My Top 100, 70-61

Welcome to week four of my 100 favorite movies!  This week is going to be my most 1970s centric bunch of movies of this countdown.  I’ve got two of the biggest hits of the 70’s along with one set in the 70’s.  Appropriately, this week’s list starts with number 70…

70.  Nosferatu  (1922)

If The Maltese Falcon is the stuff dreams are made of, Nosferatu is the stuff nightmares are made of.  The shot of Nosferatu’s shadow coming up the stairs is the creepiest shot I have ever seen.  That shot is German expressionism in a nutshell.

69.  Ziegfeld Girl (1941)

If you’ve already read my review on this movie, you know I think this one is flawed, soapy, and just a bit melodramatic, but I love it anyway.  It’s just so thoroughly entertaining.  As much as I love Judy Garland, it’s great to watch Lana Turner completely steal this movie.  Lana was by far the best part and it’s pretty hard to upstage Judy Garland.

68.  Close Encounters of the Third Kind  (1977)

I think Steven Spielberg was at his best when he was making movies about peaceful aliens.  I guess it just feels too obvious to do a movie about humans making contact with alien life only to find out the aliens are out to destroy Earth.  Peaceful alien stories are much more interesting to me.

67.  It Happened One Night  (1934)

If watching this movie doesn’t make you want to take a bus trip and give hitchhiking a try, I don’t know what will.

66.  Adam’s Rib  (1949)

My favorite of the Katharine Hepburn/Spencer Tracy pairings.  I can think of a lot of classic couples in film history, but I don’t think there is a couple who were more believable as husband and wife than Kate and Spencer were as Adam and Amanda Bonner.  They honestly seemed to be in love and they were absolutely hilarious.

65.  Double Indemnity  (1944)

Like Lana Turner in The Postman Always Rings Twice, Barbara Stanwyck made one deliciously evil femme fatale.  Actually, I think Stanwyck as Phyllis Dietrichson is the ultimate femme fatale.  Cold, calculating, manipulative, seductive, she’s everything a good femme fatale should be.  Fred MacMurray made fantastic prey for Barbara Stanwyck and I love Edward G. Robinson in this.  Double Indemnity is film noir at its finest.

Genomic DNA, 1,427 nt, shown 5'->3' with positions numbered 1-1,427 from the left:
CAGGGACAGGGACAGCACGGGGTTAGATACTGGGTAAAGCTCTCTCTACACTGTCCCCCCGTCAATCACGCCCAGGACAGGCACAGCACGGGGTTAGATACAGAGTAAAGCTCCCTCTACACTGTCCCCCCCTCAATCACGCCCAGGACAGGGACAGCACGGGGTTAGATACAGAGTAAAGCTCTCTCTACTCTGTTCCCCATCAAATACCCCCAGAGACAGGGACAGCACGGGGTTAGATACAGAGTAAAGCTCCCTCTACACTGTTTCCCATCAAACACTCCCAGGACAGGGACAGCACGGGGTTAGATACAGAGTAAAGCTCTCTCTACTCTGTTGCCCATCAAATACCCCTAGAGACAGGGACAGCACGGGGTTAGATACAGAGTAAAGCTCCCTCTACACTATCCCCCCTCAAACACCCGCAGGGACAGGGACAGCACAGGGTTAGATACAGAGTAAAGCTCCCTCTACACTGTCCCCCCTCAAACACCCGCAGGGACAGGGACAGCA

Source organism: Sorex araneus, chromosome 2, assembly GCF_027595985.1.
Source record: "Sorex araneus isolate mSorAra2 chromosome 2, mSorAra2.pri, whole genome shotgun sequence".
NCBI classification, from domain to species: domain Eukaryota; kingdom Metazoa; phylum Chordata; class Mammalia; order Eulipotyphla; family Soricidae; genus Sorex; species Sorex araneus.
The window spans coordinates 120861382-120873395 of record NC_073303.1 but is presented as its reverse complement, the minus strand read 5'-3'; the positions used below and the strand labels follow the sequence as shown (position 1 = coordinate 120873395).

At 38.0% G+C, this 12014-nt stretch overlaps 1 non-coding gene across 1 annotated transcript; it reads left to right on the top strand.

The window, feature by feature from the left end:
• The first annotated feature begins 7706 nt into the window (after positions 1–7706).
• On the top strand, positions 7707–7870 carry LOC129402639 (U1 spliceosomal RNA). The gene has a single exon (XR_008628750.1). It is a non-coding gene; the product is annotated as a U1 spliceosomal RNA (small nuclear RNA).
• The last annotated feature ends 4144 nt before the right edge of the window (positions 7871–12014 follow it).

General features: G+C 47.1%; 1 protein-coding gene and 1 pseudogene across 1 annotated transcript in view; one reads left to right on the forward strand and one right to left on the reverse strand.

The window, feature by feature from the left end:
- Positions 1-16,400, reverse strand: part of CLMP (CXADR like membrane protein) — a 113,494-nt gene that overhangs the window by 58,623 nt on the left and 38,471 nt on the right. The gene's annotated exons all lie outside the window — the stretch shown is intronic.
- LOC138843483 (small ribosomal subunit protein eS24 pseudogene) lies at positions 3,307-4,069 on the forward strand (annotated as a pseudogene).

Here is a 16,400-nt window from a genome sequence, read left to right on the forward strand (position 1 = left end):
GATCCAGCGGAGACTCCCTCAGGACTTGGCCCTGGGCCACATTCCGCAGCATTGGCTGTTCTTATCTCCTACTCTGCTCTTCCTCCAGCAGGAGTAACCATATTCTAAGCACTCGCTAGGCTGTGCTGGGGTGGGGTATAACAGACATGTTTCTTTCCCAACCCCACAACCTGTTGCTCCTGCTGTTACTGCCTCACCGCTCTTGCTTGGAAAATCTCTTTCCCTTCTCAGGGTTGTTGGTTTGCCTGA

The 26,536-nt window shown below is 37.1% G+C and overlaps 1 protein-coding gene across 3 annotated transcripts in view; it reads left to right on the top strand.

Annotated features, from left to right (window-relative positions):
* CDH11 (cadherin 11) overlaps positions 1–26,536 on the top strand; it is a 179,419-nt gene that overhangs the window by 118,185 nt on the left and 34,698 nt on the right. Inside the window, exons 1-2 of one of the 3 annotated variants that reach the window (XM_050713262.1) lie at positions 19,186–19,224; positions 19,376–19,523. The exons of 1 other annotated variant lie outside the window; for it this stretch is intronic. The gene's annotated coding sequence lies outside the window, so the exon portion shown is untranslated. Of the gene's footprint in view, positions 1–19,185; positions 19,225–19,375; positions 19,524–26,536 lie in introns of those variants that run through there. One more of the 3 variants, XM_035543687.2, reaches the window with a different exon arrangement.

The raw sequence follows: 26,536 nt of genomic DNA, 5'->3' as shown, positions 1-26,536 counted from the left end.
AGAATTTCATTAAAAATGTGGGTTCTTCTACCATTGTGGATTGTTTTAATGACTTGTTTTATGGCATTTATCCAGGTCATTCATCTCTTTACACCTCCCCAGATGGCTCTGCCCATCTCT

64.  The Big Parade  (1925)

Click for a classic scene from The Big Parade

War movies aren’t typically my favorite movies, but The Big Parade is unquestionably a masterpiece.  I’m really at a loss for things to say about this one other than it’s exquisitely directed, edited, written, and acted.  I just can’t think of a bad thing to say about it.  Anyone who won’t watch it just because it’s a silent movie is missing out big time.

63.  Freaks  (1932)

I don’t think I’ll ever really understand the controversy this caused when it was first released.  Maybe I’m just jaded, but all I see it as is a classic “outer beauty doesn’t equal inner beauty” story told in a totally unique way.

62.  Saturday Night Fever  (1977)

Like Freaks, Saturday Night Fever has a fairly simple story at heart: a young, working class guy longs to escape his dull life and channels all his energy into the one thing in his life he’s ever been given any real recognition for.  Even though this is the definitive 70’s movie, the core story transcends the disco music, the platform shoes, the hairstyles, and remains something many people can still identify with.  John Travolta absolutely makes this movie.  Very few people ever completely and totally owned a movie part like John Travolta did as Tony Manero.

61.  Dazed and Confused  (1993)

Here’s a perfect example of a movie I initially didn’t like, but eventually ended up loving.  The writing is honest and funny, it’s got an outstanding ensemble cast of then up-and-coming stars, and the use of music is genius.  Even actors I don’t usually care for like Ben Affleck and Matthew McConaughey were good in this. I really don’t know why I didn’t like it at first.  I’m very critical of sports culture and a key storyline in the movie is about Randall “Pink” Floyd, the high school quarterback, realizing there’s more to life than high school football and in the end, he tells off the football coach and goes to get Aerosmith tickets. As far as I’m concerned, that’s one of the happiest movie endings ever!


  1. Great list, “Freaks” is my favorite movie. I’ve always wanted to see “Ziegfeld Girl” too. This is a neat idea for a series but I don’t know how I’d ever be able to rank my top 100. An impressive feat!

    1. Thanks! I didn’t have a hard time picking the hundred movies and it was pretty easy to figure out the top ones and the bottom ones. The hard part was ranking all the ones in between, haha.

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